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Bill to ban human cloning raises debate

Lawmakers hear testimony from both sides

May 21, 2003
By Jenny Price
Associated Press

University of Wisconsin-Madison officials told a legislative committee Tuesday a proposed ban of human cloning would harm the state’s reputation and ability to achieve breakthroughs in scientific research.

But supporters of a ban told lawmakers it was needed to protect human life and prevent exploitation of embryos in the name of science.

“The cloning of human life is biologically and scientifically questionable and ethically and morally wrong,” said Sen. Joe Leibham, R-Sheboygan, the main sponsor of the Senate version of the bill.

“It is my personal belief, in regard to creation and development of human beings and the process God has set forth, that we are playing with the natural process of human life development through cloning,” Leibham said.

Leibham said his bill would not ban animal or tissue cloning or impede “the promising research taking place with adult stem cells.

The legislation would prohibit both reproductive cloning, which is intended to bring a cloned embryo to birth, and nonreproductive methods of cloning that produce stem cells.

Stem cells, which form very early in an embryo’s development, can develop into numerous types of cells to form organs and other parts of the body. Researchers hope to use these cells to repair damaged organs and cure diseases.

Leibham said nine other states, including Iowa and Michigan, have human cloning bans in place. He said the ban would not prohibit other forms of research going on in Wisconsin, including embryonic stem cell research on existing stem cell lines.

Leibham and Rep. Steve Kestell, R-Elkhart Lake, who is the main author of an identical bill in the Assembly, testified Tuesday before a joint hearing of the Assembly Committee on Public Health and the Senate Committee on Judiciary, Corrections and Privacy.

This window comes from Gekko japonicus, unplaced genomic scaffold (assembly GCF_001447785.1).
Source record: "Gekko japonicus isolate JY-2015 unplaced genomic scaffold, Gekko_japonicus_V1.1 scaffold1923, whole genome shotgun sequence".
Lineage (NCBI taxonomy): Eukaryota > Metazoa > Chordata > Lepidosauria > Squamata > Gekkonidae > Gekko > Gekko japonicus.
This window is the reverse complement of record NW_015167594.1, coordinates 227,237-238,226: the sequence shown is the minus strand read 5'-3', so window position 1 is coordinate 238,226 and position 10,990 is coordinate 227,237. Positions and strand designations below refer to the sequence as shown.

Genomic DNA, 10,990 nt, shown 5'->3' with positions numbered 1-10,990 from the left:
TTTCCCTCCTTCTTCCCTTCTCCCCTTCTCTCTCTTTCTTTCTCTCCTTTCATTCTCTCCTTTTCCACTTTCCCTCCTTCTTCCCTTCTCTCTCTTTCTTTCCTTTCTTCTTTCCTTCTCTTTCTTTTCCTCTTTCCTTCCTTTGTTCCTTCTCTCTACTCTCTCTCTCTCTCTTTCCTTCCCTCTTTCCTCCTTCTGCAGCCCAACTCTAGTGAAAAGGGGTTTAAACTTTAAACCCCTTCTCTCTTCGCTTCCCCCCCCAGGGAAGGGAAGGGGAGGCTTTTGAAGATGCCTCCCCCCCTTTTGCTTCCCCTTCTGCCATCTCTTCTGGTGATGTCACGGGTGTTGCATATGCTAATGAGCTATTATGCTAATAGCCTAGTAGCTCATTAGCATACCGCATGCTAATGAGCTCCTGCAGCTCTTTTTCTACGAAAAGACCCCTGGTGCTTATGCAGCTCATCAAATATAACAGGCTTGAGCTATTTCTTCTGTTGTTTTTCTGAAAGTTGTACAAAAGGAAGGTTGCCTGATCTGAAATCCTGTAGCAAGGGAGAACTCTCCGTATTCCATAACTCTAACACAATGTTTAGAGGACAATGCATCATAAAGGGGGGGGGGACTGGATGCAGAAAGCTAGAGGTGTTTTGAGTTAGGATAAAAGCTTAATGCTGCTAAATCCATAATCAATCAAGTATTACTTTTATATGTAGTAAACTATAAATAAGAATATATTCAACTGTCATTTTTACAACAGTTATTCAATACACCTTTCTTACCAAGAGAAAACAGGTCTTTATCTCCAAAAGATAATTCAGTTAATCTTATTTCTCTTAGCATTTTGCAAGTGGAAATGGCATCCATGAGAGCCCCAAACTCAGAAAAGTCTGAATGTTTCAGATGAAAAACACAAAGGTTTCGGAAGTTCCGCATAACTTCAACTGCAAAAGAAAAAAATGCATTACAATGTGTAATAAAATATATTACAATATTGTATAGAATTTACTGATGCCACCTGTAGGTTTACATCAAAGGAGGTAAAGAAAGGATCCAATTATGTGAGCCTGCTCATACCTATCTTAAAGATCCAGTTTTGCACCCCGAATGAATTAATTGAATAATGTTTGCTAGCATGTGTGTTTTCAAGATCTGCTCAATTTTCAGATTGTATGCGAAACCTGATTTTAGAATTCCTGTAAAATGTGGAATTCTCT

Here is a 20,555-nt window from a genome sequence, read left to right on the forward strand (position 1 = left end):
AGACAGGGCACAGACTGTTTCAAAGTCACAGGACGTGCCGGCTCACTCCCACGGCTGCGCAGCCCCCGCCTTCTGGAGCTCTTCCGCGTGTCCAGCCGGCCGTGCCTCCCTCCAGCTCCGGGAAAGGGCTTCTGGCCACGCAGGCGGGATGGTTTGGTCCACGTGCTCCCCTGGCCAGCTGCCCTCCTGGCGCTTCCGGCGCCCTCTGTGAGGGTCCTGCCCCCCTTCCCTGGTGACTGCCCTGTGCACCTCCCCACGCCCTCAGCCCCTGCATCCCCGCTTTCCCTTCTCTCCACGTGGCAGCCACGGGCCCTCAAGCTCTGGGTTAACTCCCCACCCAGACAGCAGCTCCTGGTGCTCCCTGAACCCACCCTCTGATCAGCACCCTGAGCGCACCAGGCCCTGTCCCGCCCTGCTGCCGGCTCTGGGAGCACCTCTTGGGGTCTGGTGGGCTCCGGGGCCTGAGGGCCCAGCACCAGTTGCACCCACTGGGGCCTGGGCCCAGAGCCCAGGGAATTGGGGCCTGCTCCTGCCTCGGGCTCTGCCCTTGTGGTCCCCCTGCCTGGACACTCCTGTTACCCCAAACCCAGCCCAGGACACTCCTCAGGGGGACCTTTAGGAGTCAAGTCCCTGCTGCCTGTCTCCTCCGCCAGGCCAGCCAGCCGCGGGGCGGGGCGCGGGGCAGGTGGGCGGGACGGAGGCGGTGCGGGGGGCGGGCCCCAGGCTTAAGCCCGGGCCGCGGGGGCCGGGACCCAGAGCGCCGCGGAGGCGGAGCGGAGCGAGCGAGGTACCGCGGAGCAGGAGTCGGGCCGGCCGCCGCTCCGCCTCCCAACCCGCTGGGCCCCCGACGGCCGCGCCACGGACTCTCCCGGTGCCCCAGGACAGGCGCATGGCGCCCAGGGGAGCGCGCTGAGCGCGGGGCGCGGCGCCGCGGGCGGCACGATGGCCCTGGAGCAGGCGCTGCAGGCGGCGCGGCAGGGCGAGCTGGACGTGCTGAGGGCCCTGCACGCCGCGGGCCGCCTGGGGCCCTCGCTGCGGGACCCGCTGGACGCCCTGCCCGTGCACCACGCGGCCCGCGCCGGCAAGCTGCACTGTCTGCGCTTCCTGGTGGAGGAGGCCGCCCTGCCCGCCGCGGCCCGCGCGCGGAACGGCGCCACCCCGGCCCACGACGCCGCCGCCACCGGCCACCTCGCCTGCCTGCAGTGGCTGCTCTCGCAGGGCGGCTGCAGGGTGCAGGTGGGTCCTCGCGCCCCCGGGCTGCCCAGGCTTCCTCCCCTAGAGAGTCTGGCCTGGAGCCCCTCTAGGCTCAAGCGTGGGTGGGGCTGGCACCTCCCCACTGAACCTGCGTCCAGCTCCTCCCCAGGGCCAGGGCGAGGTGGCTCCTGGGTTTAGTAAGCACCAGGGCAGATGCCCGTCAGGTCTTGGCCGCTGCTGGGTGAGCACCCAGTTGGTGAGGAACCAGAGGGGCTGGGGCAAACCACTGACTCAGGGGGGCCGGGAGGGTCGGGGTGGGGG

The committee did not vote after Tuesday’s public hearing. The bills must be approved by the committees before they can be debated by the full Legislature.

Gov. Jim Doyle plans to veto either of the bills, according to Doyle spokesman Dan Leistikow. The governor opposes cloning humans but also is against restricting stem cell research, including nonreproductive methods of cloning, Leistikow said.

Leistikow said the research bans would “chase scientists into other states and chase away millions of dollars in research funding.”

“What the governor intends to do will not stop or hinder me and the 50 co-authors of the bill in moving forward the resolution and debate on whether cloning should be allowed in Wisconsin,” Leibham said.Charles Hoslet, senior special assistant to University of Wisconsin-Madison Chancellor John Wiley, told legislators the university supports banning cloning to produce a live-born child. But the school opposes criminalizing nonreproductive cloning for research or therapy, he said.

Hoslet said cloning cells from someone with a genetic disease could help researchers produce tissue to study how the defective gene malfunctions and possibly develop drug treatments.

“While reproductive cloning is a danger to children, nonreproductive cloning could save their lives,” he said.

Andrew Cohn, a spokesman for the Wisconsin Alumni Research Foundation, said the ban would slow the advance of technology discovered at UW and harm its national reputation. The foundation is the UW’s patent agency and holds patents for five stem cell lines and the method of isolating stem cells.

“The prestige of the university will suffer a devastating blow and cures for many debilitating diseases will be delayed, and the economy of this state will be irreparably harmed,” Cohn said.

Donna Arciszewski, who uses a wheelchair because she suffers from multiple sclerosis, said she welcomes advances in science that could help her condition, “but not at the expense of another human life.”

Rep. Sheldon Wasserman, D-Milwaukee, a physician, said an outright ban on cloning would hurt infertile couples who may want to use cloning to have their own children.

“People want their own flesh and blood,” Wasserman said.

But Leibham said there are other options available to infertile couples, including adoption. Rep. “Doc” Hines, R-Oxford, chairman of the Assembly committee, agreed cloning was not a favorable option.

“A clone would not be your own flesh and blood,” he said. “This is something artificial.”

Staff writer Charlie Mathews contributed to this story.

Copyright © 2003, Associated Press